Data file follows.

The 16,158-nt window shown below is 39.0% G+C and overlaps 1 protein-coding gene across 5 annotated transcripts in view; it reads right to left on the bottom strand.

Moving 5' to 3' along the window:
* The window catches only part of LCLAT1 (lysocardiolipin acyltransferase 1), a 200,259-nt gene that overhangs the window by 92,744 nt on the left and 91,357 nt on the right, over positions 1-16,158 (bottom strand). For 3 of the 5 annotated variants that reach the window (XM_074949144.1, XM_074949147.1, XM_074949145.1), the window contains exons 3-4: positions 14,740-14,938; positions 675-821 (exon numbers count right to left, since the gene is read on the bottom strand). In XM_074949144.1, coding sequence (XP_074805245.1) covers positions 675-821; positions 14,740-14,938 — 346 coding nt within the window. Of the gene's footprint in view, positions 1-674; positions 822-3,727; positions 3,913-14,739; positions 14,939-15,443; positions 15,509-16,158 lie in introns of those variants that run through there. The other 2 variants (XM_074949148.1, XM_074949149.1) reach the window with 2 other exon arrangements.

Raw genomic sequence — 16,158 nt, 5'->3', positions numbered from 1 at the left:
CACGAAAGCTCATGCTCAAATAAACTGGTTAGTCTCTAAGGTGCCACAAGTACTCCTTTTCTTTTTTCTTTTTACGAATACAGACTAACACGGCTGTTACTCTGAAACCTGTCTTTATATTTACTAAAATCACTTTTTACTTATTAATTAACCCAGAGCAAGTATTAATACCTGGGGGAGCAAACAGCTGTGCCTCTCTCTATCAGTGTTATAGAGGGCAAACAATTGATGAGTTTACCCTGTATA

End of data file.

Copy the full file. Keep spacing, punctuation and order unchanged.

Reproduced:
The 16,158-nt window shown below is 39.0% G+C and overlaps 1 protein-coding gene across 5 annotated transcripts in view; it reads right to left on the bottom strand.

Moving 5' to 3' along the window:
* The window catches only part of LCLAT1 (lysocardiolipin acyltransferase 1), a 200,259-nt gene that overhangs the window by 92,744 nt on the left and 91,357 nt on the right, over positions 1-16,158 (bottom strand). For 3 of the 5 annotated variants that reach the window (XM_074949144.1, XM_074949147.1, XM_074949145.1), the window contains exons 3-4: positions 14,740-14,938; positions 675-821 (exon numbers count right to left, since the gene is read on the bottom strand). In XM_074949144.1, coding sequence (XP_074805245.1) covers positions 675-821; positions 14,740-14,938 — 346 coding nt within the window. Of the gene's footprint in view, positions 1-674; positions 822-3,727; positions 3,913-14,739; positions 14,939-15,443; positions 15,509-16,158 lie in introns of those variants that run through there. The other 2 variants (XM_074949148.1, XM_074949149.1) reach the window with 2 other exon arrangements.

Raw genomic sequence — 16,158 nt, 5'->3', positions numbered from 1 at the left:
CACGAAAGCTCATGCTCAAATAAACTGGTTAGTCTCTAAGGTGCCACAAGTACTCCTTTTCTTTTTTCTTTTTACGAATACAGACTAACACGGCTGTTACTCTGAAACCTGTCTTTATATTTACTAAAATCACTTTTTACTTATTAATTAACCCAGAGCAAGTATTAATACCTGGGGGAGCAAACAGCTGTGCCTCTCTCTATCAGTGTTATAGAGGGCAAACAATTGATGAGTTTACCCTGTATA